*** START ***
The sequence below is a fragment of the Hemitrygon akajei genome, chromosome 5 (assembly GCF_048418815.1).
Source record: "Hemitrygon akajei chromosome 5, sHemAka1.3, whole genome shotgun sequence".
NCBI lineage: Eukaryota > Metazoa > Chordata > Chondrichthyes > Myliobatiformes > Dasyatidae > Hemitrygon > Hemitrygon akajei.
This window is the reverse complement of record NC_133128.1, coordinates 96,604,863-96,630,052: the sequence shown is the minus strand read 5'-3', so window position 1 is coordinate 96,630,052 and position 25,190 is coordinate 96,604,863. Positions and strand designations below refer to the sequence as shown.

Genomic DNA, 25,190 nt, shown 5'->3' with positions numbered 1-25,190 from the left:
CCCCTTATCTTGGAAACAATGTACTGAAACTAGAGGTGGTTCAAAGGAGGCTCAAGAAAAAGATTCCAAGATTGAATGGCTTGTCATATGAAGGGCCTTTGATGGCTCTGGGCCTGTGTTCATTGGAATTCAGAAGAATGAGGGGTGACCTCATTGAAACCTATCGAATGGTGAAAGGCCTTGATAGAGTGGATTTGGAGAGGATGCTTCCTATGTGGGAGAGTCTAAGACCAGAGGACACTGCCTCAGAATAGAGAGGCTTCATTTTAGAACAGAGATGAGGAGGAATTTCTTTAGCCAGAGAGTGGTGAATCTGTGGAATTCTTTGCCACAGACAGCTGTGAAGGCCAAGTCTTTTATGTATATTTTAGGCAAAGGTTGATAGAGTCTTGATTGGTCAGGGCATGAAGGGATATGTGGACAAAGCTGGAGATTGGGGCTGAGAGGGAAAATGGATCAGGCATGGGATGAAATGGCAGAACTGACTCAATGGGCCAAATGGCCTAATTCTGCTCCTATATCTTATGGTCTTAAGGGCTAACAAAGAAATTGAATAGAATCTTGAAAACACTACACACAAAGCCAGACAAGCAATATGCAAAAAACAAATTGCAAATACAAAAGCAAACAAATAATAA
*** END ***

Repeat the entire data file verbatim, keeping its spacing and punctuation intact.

The sequence below is a fragment of the Hemitrygon akajei genome, chromosome 5 (assembly GCF_048418815.1).
Source record: "Hemitrygon akajei chromosome 5, sHemAka1.3, whole genome shotgun sequence".
NCBI lineage: Eukaryota > Metazoa > Chordata > Chondrichthyes > Myliobatiformes > Dasyatidae > Hemitrygon > Hemitrygon akajei.
This window is the reverse complement of record NC_133128.1, coordinates 96,604,863-96,630,052: the sequence shown is the minus strand read 5'-3', so window position 1 is coordinate 96,630,052 and position 25,190 is coordinate 96,604,863. Positions and strand designations below refer to the sequence as shown.

Genomic DNA, 25,190 nt, shown 5'->3' with positions numbered 1-25,190 from the left:
CCCCTTATCTTGGAAACAATGTACTGAAACTAGAGGTGGTTCAAAGGAGGCTCAAGAAAAAGATTCCAAGATTGAATGGCTTGTCATATGAAGGGCCTTTGATGGCTCTGGGCCTGTGTTCATTGGAATTCAGAAGAATGAGGGGTGACCTCATTGAAACCTATCGAATGGTGAAAGGCCTTGATAGAGTGGATTTGGAGAGGATGCTTCCTATGTGGGAGAGTCTAAGACCAGAGGACACTGCCTCAGAATAGAGAGGCTTCATTTTAGAACAGAGATGAGGAGGAATTTCTTTAGCCAGAGAGTGGTGAATCTGTGGAATTCTTTGCCACAGACAGCTGTGAAGGCCAAGTCTTTTATGTATATTTTAGGCAAAGGTTGATAGAGTCTTGATTGGTCAGGGCATGAAGGGATATGTGGACAAAGCTGGAGATTGGGGCTGAGAGGGAAAATGGATCAGGCATGGGATGAAATGGCAGAACTGACTCAATGGGCCAAATGGCCTAATTCTGCTCCTATATCTTATGGTCTTAAGGGCTAACAAAGAAATTGAATAGAATCTTGAAAACACTACACACAAAGCCAGACAAGCAATATGCAAAAAACAAATTGCAAATACAAAAGCAAACAAATAATAA